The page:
by Jack Stewart
Note: The following story was excerpted from the February 2016 issue of Collectible Automobile magazine.
Powel Crosley Jr. was an American success story. In 1920 he developed an inexpensive radio and was soon the largest radio manufacturer in the world. Later Crosley built refrigerators; his “Shelvador” was the first to put shelves in the door. For good measure, he also owned a radio station and the Cincinnati Reds baseball team.
Crosley wasn’t afraid to take chances, and he had his share of failures. Prior to striking it rich with radios, he failed several times trying to break into the auto industry. By 1939, however, Crosley had the money to take another shot at car building.
Just as Crosley radios were bargain priced, so was the Crosley car. A tiny convertible powered by an air-cooled two-cylinder engine cost only $325. For 1940, a pickup and two panel-delivery wagons were added. Sales never met Crosley’s expectations, but he kept trying.
During World War II, Crosley built a lightweight water-cooled four-cylinder engine to power generators for the U.S. Navy. This engine also powered the all-new postwar Crosleys. It sported an overhead camshaft and five main bearings. These features, which would have been state of the art for an economy car in Seventies, were downright exotic in the Forties, when many engines still had side valves. However, in spite of its advanced specifications, the four was no powerhouse: It displaced only 44 cubic inches and put out 26.5 horsepower. Plus, this modern engine was mated to an outdated three-speed transmission that lacked synchromesh. At least fuel economy was in the 35-50-mpg range.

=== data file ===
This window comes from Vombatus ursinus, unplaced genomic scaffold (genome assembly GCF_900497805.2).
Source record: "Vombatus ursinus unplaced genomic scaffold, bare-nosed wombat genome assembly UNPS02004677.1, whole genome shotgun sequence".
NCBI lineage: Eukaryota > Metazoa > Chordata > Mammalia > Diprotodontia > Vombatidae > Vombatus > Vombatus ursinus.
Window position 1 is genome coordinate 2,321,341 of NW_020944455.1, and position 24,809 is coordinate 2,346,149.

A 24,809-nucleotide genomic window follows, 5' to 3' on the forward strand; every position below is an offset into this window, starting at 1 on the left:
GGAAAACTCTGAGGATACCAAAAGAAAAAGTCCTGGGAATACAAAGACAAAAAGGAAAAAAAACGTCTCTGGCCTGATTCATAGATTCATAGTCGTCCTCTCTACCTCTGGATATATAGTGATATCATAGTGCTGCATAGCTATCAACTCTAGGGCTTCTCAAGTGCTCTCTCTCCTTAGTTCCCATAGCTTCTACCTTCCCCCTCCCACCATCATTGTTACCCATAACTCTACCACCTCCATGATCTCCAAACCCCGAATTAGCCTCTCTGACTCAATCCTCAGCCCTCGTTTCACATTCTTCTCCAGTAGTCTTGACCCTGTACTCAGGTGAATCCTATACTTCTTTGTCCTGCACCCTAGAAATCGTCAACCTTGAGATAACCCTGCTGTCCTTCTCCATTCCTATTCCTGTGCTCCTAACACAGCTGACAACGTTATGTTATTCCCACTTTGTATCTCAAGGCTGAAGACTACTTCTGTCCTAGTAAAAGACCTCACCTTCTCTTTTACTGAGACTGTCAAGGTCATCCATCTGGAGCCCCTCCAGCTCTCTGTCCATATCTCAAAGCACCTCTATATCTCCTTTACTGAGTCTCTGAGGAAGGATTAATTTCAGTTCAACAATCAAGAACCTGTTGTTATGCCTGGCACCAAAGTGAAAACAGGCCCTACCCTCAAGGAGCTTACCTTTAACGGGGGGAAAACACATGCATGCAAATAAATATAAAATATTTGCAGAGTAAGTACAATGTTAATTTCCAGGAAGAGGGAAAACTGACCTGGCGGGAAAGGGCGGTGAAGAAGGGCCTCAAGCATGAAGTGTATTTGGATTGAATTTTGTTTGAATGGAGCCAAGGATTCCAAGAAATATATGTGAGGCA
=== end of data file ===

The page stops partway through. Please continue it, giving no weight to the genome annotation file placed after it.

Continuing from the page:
Crosley sold his appliance company in 1946 and devoted more of his time to his automotive venture. (Incidentally, Crosley Radio Corporation was bought by AVCO, which was the reorganized remains of Auburn-Cord-Duesenberg.) The ’46 Crosley had up-to-date “envelope-body” styling, and was restyled again 1949. The pickup, which returned to the line for 1947, had a forward-looking slab-sided cargo box at a time when pickups from the major manufacturers still used beds with separate bolt-on fenders. Front suspension was a beam axle with semi-elliptic leaf springs. After a brief dalliance with four-wheel disc brakes, the company switched to hydraulically activated drum binders during 1950.
Crosleys were Spartan vehicles lacking most creature comforts, but the pickup cost only $925 in 1952, a time when a Ford F-1 sold for $1459. Powel Crosley thought his ¼-ton pickup would be just the thing for businesses making light deliveries. With its short 80-inch wheelbase and 15-foot turning circle, the Crosley was better at maneuvering on city streets than a full-size pickup.
Sales peaked at around 29,000 in 1948 and an optimistic Powel Crosley predicted that he would soon build 80,000 a year. However, the postwar seller’s market was ending and the Big Three were bringing out new designs. Not helping were reliability issues with that engine. The copper-brazed block was made up of 120 steel stampings pressed together. This construction was much lighter than cast iron, but the steel tended to rust and leak coolant. Crosley switched to a conventional cast-iron block in 1949 and the engine was then quite durable. Still, production fell to about 7500 vehicles of all types that year.
Sales continued to slide. Only 2000 were built in 1952. At that point, Powel Crosley sold his automotive assets to General Tire and Rubber. One of those assets was the Crosley engine, which found new use as a marine motor and was built by various companies into the Seventies.
At the time these photos were taken, the 1952 Crosley pickup shown here was owned by Donald “Hoss” Waugh of Orange, Virginia. Wearing the prop-spinner-grille facelift that came in for ’51, the restored truck had only 4954 miles on the odometer.